The millimeter-wave (mmWave) wireless technology — striving to reduce complexity and drive down costs — has become more viable with the availability of two 5G smartphones: Motorola’s Moto Z3 and 5G Moto Mod handsets sold by Verizon in the United States.

The mmWave radios deliver extremely fast data rates with speeds theoretically as high as 5 Gbits/s compared to just 100 Mbits/s to 200 Mbits/s in the current 4G LTE services. At the same time, however, mmWave’s coverage and range are constrained, which, in turn, calls for highly focused RF beams instead of RF propagation associated with cellular communications.

Take the 5G Mod smartphone, for instance, which contains an estimated $275.20 worth of electronic components and other materials. According to IHS Markit, it’s based on a duplicate application processor and a Qualcomm X50 5G modem. And Motorola has sourced the entire RF front end from Qualcomm, currently the only supplier capable of providing smartphone mmWave solutions.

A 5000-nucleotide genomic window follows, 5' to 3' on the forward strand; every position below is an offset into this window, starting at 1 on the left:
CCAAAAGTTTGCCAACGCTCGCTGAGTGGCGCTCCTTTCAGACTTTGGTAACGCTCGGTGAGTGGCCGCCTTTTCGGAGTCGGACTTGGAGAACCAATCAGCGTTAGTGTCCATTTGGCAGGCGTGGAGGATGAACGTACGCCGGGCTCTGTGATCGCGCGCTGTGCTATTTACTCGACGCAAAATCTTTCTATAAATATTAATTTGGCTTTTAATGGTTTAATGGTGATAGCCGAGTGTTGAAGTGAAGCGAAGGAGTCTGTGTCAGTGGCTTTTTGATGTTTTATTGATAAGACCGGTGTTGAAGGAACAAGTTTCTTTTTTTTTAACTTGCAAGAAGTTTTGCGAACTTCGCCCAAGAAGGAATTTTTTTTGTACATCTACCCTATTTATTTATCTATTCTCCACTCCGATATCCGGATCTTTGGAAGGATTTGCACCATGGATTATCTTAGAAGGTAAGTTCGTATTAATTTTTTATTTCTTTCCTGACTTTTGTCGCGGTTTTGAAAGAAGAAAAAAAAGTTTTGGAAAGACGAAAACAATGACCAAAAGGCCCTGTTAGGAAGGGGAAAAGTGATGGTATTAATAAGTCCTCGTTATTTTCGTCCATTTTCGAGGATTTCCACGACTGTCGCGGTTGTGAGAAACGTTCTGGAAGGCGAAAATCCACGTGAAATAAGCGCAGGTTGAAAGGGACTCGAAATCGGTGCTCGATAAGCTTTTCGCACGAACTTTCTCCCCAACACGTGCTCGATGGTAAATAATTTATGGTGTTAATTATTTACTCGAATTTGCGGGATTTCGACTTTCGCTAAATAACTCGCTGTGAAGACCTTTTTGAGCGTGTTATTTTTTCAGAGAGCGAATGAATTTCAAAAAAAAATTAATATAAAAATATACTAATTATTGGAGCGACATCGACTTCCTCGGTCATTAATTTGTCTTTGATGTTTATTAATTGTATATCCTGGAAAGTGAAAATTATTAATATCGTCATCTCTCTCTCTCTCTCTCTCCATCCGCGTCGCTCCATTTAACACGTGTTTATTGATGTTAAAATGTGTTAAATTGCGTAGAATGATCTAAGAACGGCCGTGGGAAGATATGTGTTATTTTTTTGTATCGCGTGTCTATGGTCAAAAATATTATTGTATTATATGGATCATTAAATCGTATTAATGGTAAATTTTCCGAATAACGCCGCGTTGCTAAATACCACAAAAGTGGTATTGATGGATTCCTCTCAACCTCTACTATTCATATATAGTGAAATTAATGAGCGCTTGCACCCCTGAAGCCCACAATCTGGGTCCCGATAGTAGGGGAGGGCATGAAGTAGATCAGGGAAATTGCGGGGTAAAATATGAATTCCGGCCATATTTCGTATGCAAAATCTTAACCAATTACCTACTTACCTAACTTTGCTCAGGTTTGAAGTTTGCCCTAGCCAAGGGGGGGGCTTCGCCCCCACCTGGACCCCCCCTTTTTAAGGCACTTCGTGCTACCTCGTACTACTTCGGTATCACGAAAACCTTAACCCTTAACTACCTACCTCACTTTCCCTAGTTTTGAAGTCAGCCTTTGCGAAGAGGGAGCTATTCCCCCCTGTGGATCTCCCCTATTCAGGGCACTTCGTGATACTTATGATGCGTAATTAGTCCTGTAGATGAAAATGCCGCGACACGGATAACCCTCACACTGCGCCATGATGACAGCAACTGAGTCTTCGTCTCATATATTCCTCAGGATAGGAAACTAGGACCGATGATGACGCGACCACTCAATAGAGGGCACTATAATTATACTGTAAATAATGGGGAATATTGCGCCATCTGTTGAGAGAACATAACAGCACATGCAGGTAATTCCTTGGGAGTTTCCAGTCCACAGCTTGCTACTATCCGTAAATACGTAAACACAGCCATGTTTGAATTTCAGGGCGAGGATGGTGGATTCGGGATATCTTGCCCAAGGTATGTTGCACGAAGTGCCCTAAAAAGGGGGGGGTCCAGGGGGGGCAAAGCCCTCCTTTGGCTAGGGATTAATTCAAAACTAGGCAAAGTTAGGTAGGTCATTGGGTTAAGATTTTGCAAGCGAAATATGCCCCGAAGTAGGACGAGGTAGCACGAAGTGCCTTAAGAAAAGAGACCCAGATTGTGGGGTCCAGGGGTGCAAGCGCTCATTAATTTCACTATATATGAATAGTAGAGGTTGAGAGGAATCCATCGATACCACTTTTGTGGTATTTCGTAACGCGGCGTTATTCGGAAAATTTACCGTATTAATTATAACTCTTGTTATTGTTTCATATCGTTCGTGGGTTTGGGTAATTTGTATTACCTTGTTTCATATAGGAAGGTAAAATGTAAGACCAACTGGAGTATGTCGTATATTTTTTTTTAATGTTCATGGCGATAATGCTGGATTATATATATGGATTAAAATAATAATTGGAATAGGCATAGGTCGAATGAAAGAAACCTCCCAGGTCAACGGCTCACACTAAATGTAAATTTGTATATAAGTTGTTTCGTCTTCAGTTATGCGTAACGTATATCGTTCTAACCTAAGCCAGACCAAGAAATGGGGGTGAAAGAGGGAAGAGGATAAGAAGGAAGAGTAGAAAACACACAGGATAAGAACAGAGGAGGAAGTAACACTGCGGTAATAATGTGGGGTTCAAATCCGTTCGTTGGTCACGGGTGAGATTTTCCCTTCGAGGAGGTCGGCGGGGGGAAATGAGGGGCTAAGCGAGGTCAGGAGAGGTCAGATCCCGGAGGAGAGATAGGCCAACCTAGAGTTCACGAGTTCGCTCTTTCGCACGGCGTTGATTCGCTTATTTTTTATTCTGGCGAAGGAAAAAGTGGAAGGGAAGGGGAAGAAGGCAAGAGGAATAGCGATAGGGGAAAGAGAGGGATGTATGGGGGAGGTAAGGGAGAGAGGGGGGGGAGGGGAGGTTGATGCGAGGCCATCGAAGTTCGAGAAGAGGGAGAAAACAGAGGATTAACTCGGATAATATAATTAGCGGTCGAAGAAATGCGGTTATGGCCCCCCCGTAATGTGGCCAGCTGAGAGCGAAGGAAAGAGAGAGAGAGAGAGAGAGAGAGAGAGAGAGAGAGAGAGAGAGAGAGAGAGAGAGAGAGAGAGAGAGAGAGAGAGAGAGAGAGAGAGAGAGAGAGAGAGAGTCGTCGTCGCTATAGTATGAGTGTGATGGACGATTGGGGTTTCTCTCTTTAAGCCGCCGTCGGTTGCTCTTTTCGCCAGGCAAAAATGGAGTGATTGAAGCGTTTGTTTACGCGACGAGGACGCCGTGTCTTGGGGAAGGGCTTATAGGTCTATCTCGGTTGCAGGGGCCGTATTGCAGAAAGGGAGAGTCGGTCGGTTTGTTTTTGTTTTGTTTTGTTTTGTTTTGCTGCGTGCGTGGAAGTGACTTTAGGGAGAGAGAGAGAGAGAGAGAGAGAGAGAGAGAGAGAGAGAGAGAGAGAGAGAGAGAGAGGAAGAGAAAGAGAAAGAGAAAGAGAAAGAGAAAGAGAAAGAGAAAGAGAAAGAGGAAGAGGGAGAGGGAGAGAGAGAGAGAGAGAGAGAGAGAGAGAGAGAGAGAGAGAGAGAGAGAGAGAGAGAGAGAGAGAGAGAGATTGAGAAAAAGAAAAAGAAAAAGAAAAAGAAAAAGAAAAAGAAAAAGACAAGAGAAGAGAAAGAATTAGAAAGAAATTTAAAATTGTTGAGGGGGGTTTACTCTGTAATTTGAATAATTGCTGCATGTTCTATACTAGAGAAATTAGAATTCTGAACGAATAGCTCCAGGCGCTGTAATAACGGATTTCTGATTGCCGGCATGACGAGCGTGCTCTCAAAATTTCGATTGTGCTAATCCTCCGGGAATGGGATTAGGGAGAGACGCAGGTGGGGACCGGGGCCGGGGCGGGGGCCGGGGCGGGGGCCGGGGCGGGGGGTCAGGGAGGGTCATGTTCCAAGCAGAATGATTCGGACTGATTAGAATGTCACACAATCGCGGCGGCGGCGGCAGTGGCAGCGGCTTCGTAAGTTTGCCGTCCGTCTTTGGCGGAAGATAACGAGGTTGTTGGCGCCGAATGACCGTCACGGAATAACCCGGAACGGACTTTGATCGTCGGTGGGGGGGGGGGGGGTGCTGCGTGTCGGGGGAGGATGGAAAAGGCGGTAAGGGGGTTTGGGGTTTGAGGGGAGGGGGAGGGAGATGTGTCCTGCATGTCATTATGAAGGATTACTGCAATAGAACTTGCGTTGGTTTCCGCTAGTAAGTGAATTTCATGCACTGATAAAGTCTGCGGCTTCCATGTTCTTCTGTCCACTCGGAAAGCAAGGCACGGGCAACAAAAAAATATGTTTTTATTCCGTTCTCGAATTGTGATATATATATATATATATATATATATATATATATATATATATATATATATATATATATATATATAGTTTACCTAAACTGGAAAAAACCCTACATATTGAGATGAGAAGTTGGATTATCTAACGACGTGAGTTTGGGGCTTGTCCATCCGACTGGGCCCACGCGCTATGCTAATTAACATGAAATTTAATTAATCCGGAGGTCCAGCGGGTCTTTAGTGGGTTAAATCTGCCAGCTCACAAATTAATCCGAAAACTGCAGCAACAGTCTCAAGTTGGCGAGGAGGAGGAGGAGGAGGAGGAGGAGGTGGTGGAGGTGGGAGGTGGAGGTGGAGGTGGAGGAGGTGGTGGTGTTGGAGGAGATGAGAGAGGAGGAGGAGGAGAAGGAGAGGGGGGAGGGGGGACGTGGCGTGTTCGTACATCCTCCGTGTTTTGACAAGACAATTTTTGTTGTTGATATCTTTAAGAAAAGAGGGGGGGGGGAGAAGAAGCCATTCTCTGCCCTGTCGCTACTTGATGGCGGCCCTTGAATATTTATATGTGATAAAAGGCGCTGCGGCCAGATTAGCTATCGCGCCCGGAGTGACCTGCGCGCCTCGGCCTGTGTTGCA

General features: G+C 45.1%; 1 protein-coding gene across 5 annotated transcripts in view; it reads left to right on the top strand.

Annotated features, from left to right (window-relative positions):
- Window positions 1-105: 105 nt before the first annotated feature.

What’s special about this mmWave RF subsystem? For a start, it’s capable of discerning clear signals from low-propagation millimeter waves. Otherwise, with a tiny wavelength, these wireless signals can be hard to pick up and easy to block with obstacles.

The 5G Mod’s RF subsystem also integrates separate millimeter antenna modules that are strategically placed throughout the device to create spatial diversity, improve reception, and mitigate interference.